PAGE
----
The US embassy in Tanzania has warned American citizens and potential travelers about planned action against LGBT people in the East African country, which criminalises homosexuality.
In a news release posted on its website on Saturday, the US embassy in Dar es Salaam, the capital of Tanzania, called on citizens to "check" their social media profiles for content that violated local law could. The embassy recommended that travelers "remove or protect images and language that might violate homosexual practices and explicit sexual activities in Tanzania".
The message comes from mounting threats against LGBT people in Tanzania, where men convicted of homosexuality face up to 30 years in prison.
Since assuming power in 2015, President John Magufuli has overseen the crackdown on sexual minority rights. A travel warning from the US embassy in January 2018 stated that "members of the LGBTI community have been arrested, charged, harassed and / or charged with unrelated offenses."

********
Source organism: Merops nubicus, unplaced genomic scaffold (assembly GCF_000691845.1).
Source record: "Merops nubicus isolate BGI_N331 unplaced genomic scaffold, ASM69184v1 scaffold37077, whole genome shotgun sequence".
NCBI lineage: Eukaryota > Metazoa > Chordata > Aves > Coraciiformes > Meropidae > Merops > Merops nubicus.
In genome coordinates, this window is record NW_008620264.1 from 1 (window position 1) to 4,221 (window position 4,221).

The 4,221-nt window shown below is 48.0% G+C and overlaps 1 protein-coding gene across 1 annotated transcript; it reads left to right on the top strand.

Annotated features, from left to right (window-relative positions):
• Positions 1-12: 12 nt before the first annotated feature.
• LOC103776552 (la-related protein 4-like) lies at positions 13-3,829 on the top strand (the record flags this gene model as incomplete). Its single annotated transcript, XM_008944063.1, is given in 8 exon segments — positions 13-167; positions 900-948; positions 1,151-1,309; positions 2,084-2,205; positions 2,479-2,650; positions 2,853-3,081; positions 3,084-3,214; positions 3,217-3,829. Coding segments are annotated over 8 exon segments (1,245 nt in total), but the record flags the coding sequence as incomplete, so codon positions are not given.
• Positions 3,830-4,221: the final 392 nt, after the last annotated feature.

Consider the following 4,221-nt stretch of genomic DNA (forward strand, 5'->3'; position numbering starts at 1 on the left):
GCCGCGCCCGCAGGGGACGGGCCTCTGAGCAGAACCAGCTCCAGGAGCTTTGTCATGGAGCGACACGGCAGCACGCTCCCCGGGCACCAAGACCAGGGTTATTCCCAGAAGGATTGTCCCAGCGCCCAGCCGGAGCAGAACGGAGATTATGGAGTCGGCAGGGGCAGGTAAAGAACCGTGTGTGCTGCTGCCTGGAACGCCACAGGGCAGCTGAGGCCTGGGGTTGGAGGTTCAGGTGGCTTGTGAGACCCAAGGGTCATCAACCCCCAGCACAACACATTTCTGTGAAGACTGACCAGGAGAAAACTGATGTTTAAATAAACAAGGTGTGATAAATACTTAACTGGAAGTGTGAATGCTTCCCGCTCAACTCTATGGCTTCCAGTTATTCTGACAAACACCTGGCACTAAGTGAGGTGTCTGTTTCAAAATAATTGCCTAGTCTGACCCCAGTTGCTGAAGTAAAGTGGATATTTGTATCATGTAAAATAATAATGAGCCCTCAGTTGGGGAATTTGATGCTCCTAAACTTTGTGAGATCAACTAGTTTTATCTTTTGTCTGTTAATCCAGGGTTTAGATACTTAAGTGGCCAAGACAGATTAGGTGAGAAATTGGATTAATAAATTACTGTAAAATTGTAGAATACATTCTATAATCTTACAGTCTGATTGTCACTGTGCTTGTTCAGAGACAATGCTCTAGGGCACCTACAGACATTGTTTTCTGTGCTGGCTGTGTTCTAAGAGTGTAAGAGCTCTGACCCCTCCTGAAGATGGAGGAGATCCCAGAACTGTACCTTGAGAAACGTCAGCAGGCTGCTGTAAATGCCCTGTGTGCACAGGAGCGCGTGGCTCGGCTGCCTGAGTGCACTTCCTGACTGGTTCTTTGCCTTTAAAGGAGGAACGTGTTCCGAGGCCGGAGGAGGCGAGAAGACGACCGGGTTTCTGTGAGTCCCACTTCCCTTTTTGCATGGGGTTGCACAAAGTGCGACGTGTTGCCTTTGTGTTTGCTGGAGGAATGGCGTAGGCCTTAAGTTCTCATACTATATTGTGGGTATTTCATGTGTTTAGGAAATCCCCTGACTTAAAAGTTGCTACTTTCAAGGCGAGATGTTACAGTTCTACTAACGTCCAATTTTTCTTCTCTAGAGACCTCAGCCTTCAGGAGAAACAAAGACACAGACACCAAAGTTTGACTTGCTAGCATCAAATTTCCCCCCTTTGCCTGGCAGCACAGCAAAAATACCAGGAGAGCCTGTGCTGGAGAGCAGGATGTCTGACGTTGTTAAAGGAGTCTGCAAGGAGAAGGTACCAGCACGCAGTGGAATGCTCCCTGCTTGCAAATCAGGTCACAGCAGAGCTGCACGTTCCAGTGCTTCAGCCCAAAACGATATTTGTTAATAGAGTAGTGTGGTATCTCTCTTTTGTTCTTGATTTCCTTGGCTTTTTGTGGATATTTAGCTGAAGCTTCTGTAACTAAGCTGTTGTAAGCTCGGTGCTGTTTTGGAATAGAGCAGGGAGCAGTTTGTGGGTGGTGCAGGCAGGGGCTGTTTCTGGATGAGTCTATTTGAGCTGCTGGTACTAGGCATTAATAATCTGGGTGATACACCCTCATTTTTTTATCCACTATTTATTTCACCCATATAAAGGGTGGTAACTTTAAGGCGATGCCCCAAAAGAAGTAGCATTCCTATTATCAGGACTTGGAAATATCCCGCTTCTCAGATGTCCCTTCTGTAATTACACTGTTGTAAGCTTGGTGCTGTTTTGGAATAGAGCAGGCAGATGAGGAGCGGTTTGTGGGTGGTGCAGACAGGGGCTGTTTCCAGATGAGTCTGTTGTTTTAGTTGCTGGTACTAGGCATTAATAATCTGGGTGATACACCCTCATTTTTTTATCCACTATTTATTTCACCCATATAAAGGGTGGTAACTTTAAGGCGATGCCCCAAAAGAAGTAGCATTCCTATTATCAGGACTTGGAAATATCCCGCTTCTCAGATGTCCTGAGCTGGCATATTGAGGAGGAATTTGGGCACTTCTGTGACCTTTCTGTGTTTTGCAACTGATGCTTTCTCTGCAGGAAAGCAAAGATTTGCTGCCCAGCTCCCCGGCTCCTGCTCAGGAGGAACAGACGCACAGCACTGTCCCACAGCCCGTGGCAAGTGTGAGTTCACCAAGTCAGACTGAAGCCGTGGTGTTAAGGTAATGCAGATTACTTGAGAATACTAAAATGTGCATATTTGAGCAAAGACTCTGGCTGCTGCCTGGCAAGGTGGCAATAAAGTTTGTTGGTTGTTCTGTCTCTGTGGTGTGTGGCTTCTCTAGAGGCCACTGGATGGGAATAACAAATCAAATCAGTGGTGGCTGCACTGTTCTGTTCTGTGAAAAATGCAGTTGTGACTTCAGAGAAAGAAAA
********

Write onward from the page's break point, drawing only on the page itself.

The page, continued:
Last week, Dar es Salaam regional commissioner Paul Makonda reportedly announced a special committee to investigate and discipline homosexuals. "If you know gays, let me know," Makonda told CNN.
The Tanzanian Foreign Ministry denied the support of the campaign, saying that Makonda's comments were "his own views," Reuters said.
Amnesty International described Makonda's task force as "extremely regrettable."
"The government has a duty to protect everyone in Tanzania and uphold their human rights without discrimination," said Joan Nyanyuki, Amnesty Regional Director for East Africa, in a statement. "They must take this commitment seriously and not initiate programs or use government agencies to rob LGBTI people of their rights."
LGBT rights are not supported by the population in Tanzania. A 2007 global Pew study found that 95% of Tanzanians said that homosexuality should be "rejected" among the highest of the 45 countries surveyed.